Memoir as Sacred Witness
At its heart, memoir as a genre is when someone honestly and generously grapples with the truest truths of their lives with all the strength they can muster. I found this quality on every page of Matthew Wickman’s Life to the Whole Being: The Spiritual Memoir of a Literature Professor, a triumph of a book rendered with love, rigor, and nuance. And it is unmistakably, beautifully, a memoir.
Wickman recounts his journey through vivid snapshots: the moment he decided to serve a mission, the day he bought Nietzsche at a local bookstore, painful moments of faith transition, the academic conference where he bravely decided to talk about spirituality, the moment when he first met his wife, the sound of his daughters’ footsteps, and windswept scenes from Scotland where he reckoned with one of the most difficult personal and professional decisions of his life. Through these portraits, we see the interconnectedness of his spiritual and literary paths told with humor, self-deprecation, and dimension. As he puts it, “I took up the serious study of literature because it seemed like a continuation of my spiritual odyssey” (5). Literature, in turn, taught him “to read [life] a little more deeply, appreciate it a little more fully” (7).
As a student of literature—including as a former student of Wickman—I appreciate the way he closes the distance between academia and spirituality. A decade ago, I didn’t have the language to articulate that seeming divide, but I do remember listening to professors like Wickman speak with a passion, excitement, and enthusiasm that made me think, “This person is brilliant. They could teach anywhere. Why here (Brigham Young University)? What does shuffling into sacrament meeting feel like to them? With such an active mind, what are the contours of their deepest held beliefs? And how did they arrive there?”
In examining that perceived divide, Wickman discusses the similar language used to describe experiences with the Holy Ghost and literature, how both “inform each other” and are “practically born from the same impulse” (66). Spiritual sensitivity, like literature, “stimulates the mind and stirs the heart, fostering greater empathy and thus increasing our capacity to feel and perceive” (24). Literature, in turn, he sees as “a natural vehicle of spiritual experience” (32).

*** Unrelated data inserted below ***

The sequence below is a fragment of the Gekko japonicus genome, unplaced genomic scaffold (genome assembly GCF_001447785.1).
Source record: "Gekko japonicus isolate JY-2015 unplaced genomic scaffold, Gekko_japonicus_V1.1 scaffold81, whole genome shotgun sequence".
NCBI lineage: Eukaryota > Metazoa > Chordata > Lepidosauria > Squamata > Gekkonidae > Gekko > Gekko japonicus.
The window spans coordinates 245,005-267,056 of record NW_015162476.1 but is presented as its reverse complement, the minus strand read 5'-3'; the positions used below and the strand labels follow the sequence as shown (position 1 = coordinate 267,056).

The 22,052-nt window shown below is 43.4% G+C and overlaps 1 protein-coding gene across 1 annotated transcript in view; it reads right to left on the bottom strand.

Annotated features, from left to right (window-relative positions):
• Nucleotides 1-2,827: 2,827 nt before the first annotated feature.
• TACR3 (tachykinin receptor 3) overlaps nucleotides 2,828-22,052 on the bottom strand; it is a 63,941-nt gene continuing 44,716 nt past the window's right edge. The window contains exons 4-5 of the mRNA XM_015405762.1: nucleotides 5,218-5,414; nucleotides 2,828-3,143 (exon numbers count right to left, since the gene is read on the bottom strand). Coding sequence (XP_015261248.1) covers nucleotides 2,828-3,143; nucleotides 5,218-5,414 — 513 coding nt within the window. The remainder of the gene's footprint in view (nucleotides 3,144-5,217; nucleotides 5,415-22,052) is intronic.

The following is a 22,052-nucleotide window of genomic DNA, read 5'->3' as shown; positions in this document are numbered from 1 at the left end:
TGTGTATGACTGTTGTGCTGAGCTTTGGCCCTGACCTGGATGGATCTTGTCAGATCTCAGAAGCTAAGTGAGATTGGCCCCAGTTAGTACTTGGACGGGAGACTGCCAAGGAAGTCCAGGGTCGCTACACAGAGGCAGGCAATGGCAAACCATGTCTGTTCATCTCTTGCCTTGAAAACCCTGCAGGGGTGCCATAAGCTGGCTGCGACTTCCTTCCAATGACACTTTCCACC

Wickman describes some of the ways God speaks with him in fresh, curious ways: in fragments, in wondrously strange or subtle or kinetic ways, with gentle irony, with patience and poignancy, through “beguiling and enchanting and breathtaking” impressions (76), with rigor and defamiliarization, in silences and gaps, and with “divine shadow” (81).
This resonates with me, as a lifelong student of words who has felt at home with books but sometimes not as at home within the spiritual frameworks I grew up with. But this book is not only for people interested in literature, but for those who crave a new language to describe and understand spirituality—language that feels expansive and more inclusive.
For me, chapter 8 is the tour de force. Here, Wickman weaves together scenes of the early death of his brother and, much later, the death of a friend, with a reflection about Mr. Ramsey from Virginia’s Woolf’s To the Lighthouse. He writes,
I felt myself falling. I did not doubt that God existed, but I now knew I did not understand a God who permitted such things to happen—a God who took vitality and promise and twisted it into complexity, into (something like) literature, into (something like) elegy. I did not wish to live in a novel like Woolf’s. . . . [I was] not so much praying as gazing in God’s direction, incredulous. (132)
Wickman does not flinch away from the hardest parts of the human condition, learning of “God’s abiding presence in my sorrow, of his silence alongside my mourning, almost a form of solidarity” (134–35). He is unafraid of questions and familiar with the existential.
Wickman also illuminates how spiritual journeys, like memoirs, come in an infinite array of shapes. He writes, “we as a religious culture could probably be a little more diverse, more discerning, in how we discuss spiritual experience” (22). Life to the Whole Being makes space for exactly that. It resists didactic, flat, binary portraiture and does instead what true memoir does best: describes experience without rejecting what Wickman calls “the awkwardness of religion,” something he thinks is a crucial element, rather than a reason to dismiss it (53). Wickman identifies as a pilgrim and a seeker. “Rightness is loud and has all the answers,” he says, where “truth speaks quietly, a virtual whisper across the wind and waves” (116). Wickman honors God as a poet, someone who has “always managed to convert the emptiness” of his own experience into something meaningful (70).
After reading this book, I am left with a renewed reverence for memoir. In a culture that often emphasizes what “we” believe, there is, paradoxically, a humble yet astonishing power found in the limits of the lone “I.” To me, writing a memoir feels like a sacred process, and reading it feels like witnessing—another spiritual act. What if we all told the truest truth of our own lives with such candor and courage? Though solitary soul-work in its inception, Wickman shows that the act of genuine truth-sharing can elevate us all.
Rachel Rueckert is the award-winning author of East Winds and the Editor in Chief of Exponent II.
Art by Denise Gasser.